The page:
Pvw's Reviews > Count Zero

Count Zero by William Gibson
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Dec 24, 10

Read in July, 2010

Set in a cyberpunk world, this book contains virtual reality, cybernetics, neural implants, high-tech weaponry, total globalisation and dominating multinational corporations, amongst others. In the opening lines, which I will quote a bit further on, we are introduced to Turner. He is an extraction agent, that means his job is to assist in the 'brain drain' from one big corporation to another. Whenever a high ranking engineer is willing to defect to a rival company, Turner is called in to smuggle the employee out of the hands of the private militia that guards him and deliver him safely to his new employers. No resources are spared to obtain that goal. In 'Count Zero', Turner will have to extract a guy named Mitchell, the inventor of a revolutionary bio-chip, out of the underground compound of Maas Neotek and deliver him to the Japan based Hosaka company. But first Turner runs into a few enemies he probably made on previous jobs, and that results in these impressive first lines of chapter one:

"They set a slamhound on Turner’s trail in New Delhi, slotted it to his pheromones and the colour of his hair. It caught up with him on a street called Chandni Chauk and came scrambling for his rented BMW through a forest of bare brown legs and pedicab tyres. Its core was a kilogramme of recrystallized hexogene and flaked TNT.
He didn’t see it coming. The last he saw of India was the pink stucco façade of a place called the Khush-Oil Hotel.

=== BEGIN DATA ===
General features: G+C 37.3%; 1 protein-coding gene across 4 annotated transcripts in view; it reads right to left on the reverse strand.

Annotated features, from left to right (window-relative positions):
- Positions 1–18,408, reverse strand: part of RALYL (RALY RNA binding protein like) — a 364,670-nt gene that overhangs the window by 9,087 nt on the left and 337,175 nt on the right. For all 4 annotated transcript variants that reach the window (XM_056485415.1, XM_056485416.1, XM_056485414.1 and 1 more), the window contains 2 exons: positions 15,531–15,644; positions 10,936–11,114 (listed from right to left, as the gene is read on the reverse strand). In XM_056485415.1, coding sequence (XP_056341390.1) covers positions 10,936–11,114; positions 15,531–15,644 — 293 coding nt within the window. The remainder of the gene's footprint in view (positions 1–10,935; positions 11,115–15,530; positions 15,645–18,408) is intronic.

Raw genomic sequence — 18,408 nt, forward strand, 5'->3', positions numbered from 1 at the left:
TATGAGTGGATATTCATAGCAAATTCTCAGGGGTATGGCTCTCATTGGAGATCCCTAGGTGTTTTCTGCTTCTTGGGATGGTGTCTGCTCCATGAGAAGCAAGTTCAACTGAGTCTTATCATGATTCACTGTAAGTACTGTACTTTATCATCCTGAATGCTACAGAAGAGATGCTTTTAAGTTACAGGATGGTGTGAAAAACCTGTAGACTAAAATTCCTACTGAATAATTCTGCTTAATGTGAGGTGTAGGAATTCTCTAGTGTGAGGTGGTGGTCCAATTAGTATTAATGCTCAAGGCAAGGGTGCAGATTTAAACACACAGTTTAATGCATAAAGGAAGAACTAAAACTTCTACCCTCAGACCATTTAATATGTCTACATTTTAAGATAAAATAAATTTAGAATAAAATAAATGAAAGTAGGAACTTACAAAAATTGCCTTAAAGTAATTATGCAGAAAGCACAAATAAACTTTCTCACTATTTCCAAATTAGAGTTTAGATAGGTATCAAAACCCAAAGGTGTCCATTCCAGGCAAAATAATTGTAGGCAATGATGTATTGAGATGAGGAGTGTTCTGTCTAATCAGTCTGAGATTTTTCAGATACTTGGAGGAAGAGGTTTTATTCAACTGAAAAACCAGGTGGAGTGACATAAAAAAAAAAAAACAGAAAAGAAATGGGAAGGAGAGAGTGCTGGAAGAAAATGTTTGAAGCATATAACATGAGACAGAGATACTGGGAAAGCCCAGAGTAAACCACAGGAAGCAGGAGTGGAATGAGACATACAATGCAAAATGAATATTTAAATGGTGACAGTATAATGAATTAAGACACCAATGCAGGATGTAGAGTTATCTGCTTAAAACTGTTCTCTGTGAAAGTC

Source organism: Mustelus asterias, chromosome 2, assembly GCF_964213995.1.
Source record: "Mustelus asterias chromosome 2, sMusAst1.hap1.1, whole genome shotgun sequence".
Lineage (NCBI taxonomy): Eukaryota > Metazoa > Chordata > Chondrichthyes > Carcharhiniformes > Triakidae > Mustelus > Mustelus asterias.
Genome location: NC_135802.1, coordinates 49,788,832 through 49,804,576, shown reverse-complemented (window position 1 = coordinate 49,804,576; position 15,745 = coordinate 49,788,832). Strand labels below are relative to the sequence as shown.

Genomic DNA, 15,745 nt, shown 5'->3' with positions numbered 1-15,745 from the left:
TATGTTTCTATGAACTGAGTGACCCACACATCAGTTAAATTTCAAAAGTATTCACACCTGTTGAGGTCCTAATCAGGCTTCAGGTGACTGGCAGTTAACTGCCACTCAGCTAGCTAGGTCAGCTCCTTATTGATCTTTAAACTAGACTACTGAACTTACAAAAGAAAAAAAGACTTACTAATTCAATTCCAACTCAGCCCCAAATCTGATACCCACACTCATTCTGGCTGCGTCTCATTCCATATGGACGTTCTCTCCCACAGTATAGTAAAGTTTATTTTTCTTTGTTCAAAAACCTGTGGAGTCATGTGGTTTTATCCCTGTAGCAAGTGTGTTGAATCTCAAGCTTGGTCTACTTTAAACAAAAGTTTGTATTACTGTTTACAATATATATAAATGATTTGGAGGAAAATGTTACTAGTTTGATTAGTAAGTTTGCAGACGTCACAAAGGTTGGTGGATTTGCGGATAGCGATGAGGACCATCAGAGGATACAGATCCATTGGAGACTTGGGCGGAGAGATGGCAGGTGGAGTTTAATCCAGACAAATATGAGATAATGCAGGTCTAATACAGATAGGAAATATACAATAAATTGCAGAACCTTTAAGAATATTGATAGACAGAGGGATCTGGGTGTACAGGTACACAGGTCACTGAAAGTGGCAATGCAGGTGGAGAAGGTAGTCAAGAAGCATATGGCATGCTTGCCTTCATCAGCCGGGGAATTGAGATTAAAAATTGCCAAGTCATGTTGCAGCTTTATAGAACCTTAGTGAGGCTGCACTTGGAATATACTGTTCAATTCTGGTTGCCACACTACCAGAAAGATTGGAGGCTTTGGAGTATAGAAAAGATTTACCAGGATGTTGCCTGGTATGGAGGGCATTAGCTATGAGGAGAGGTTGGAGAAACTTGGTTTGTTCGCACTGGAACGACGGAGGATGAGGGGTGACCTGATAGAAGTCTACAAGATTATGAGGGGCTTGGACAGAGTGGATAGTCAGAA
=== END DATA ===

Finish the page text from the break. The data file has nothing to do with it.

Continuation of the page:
Because he had a good agent, he had a good contract. Because he had a good contract, he was in Singapore an hour after the explosion. Most of him, anyway. The Dutch surgeon liked to joke about that, how an unspecified percentage of Turner hadn’t made it out of Palam International on that first flight, and had to spend the night there in a shed, in a support vat.
It took the Dutchman and his team three months to put Turner together again. They cloned a square metre of skin for him, grew it on slabs of collagen and shark-cartilage polysaccharies. They bought eyes and genitals on the open market. The eyes were green."

... making clear that it is not yer random Jane Austen novel you are about to read.

More characters are introduced, one of them is Bobby Newmark, the Count Zero from the title. He is an information cowboy, he plugs into the matrix and accesses secret files (a bit like Johnny Mnemonic in the movie, also based on a Gibson story). All the characters have their own plotlines which neatly come together in the last chapters.

Gibson is sometimes called the Raymond Chanler of science fiction. I can relate to that; his sentences have the same machine gun-like drive and rhythm, and the seemingly unimpressed coolness with which Gibson mentions the weirdest high-tech developments, reflects the casual nothing-I-haven't-seen-a-million-times-before attitude of the typical Chandler detective.

The action portions in 'Count Zero' are up to the level, and some descriptions or dialogues are astonishing for their language alone, even without taking into account the meaning. The end may seem a bit too easily wrapped up. But on the whole, the book reads like a rollercoaster and takes you along on an insane adventure through a world which is recognisably modern with a luxurious touch of exaggeration every bit of the ride.
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